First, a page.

The extraordinary nature of this bubble is also revealed by charting New Homes For Sale:

5. Beneath the surface of the credit/housing bubble, two disturbing trends were visible: a slow decline in savings and a stunning rise in mortgage debt. The charts tell the story:

Even as housing shot up in the late 1980s in a "mini-bubble," personal savings fell below its historic range and then plummeted from 8% of disposable income in the early 1990s to minus 1% at the peak of the housing bubble 2005-2007.

Even as savings dropped to negative numbers, mortgage debt was quadrupling from 1990 to 2007:

As an unprecedented credit bubble of low-interest liquidity fed a speculative fever in all three asset classes, stocks, bonds and housing, household wealth shot up $20 trillion from the 2002 stock market nadir to the housing-bubble peak in 2006.

The stock market's recent 40% has erased much of the equity gains of the 2002-07 period as well; combining the trillions in lost housing value with the trillions lost in global stock markets, we can see that most if not yet all of household wealth gain 2002-06 has been surrendered.

Alas, parabolic bubbles eventually return to the mean via steep declines, as this chart illustrates:

So what can we conclude about the current depression and housing?

1. Ironically, the postwar rise in home ownership means the stunning decline in housing wealth affects 2/3 of all households rather than the 1930s-era 45%.

2. Rising housing values effectively masked the stagnation in household incomes for the past 25 years; now with housing returning to historic valuations, the stagnation of real income is starkly revealed.

3. Housing has a long way yet to fall to return to historic measures of valuation based on comparable rents and as a percentage of disposable income.

4. The main difference between past depressions and the current one is we are far more indebted now--both nominally and when adjusted for inflation.

5. Income stagnation is now coupled with asset deflation, effectively reducing household net worth.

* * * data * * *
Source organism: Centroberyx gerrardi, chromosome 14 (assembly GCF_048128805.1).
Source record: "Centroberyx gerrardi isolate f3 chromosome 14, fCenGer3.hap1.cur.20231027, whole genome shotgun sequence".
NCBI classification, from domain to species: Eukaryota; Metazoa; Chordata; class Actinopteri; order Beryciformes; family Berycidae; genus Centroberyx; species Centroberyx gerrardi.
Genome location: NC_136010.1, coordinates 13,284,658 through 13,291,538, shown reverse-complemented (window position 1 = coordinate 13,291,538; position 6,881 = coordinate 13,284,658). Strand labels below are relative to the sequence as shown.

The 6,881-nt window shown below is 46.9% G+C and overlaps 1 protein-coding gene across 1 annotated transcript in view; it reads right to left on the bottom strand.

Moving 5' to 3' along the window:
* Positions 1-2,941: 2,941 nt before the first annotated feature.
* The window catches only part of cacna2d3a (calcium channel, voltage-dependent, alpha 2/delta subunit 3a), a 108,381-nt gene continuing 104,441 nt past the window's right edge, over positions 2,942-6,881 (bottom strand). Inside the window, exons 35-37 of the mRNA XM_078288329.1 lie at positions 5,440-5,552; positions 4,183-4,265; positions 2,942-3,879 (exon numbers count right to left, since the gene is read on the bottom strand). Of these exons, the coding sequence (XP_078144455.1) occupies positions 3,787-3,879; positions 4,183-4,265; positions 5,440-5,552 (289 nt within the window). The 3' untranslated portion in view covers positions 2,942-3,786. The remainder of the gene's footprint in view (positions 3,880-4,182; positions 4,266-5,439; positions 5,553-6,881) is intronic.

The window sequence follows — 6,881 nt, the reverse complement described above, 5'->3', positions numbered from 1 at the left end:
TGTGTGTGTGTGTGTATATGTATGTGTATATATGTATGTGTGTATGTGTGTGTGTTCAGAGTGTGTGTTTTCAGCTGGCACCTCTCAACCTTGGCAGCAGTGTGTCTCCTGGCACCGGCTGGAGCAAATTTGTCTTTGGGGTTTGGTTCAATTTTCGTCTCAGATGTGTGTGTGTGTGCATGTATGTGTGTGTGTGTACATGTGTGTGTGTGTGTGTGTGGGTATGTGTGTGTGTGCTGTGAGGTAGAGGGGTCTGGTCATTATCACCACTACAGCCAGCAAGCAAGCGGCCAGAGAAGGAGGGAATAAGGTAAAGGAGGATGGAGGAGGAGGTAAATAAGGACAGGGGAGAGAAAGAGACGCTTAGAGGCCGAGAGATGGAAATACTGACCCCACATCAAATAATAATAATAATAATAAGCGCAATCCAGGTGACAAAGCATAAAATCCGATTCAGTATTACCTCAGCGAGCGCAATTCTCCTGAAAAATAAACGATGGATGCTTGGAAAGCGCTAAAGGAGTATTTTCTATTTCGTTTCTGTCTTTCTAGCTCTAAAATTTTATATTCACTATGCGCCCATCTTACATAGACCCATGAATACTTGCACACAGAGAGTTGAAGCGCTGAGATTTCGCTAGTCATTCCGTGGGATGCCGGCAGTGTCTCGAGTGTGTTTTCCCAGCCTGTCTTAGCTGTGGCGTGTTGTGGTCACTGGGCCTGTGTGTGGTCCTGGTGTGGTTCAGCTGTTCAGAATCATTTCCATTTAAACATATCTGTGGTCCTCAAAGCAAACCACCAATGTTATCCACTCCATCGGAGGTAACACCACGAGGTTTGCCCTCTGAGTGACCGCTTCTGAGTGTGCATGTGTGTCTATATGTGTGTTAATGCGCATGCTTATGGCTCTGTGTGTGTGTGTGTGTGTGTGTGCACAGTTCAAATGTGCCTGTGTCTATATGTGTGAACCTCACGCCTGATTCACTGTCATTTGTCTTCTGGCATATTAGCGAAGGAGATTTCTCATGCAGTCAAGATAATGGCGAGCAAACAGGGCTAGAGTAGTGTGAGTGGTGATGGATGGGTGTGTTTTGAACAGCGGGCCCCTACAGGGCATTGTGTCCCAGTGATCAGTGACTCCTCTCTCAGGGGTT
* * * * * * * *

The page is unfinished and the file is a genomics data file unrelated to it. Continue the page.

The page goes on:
6. The decline in housing value has effectively rendered housing a Capital Trap as "won't sell" becomes "can't sell":

The growing dependence of the U.S. household on rising housing values to offset declining income has now reversed into a debt serfdom in which any remaining capital/net worth left in housing is effectively trapped.

All this suggests that calls for a "bottom in housing" in 2009 or even 2010 are optimistic.

Bonus "it's a small world" story:

I haven't mentioned that Obama and I graduated from the same private prep school in Honolulu. I don't think this alumni connection taints my analytic skepticism too greatly, but I do have a soft spot for Obama's Hawaii connections, which I believe are more profound than most Mainlanders can understand.

I recently discovered some of my old Lanai High School teammates scrimmaged with Obama after-hours on the Punahou basketball courts; here is my report, graciously posted on Ian Lind's widely read and highly respected Ka'a'awa-based blog Obama-Lanai Connection. Put this in the "Dis stay one small-kine world" file....

"This guy is THE leading visionary on reality. He routinely discusses things which no one else has talked about, yet, turn out to be quite relevant months later."
--An anonymous comment about CHS posted on another blog.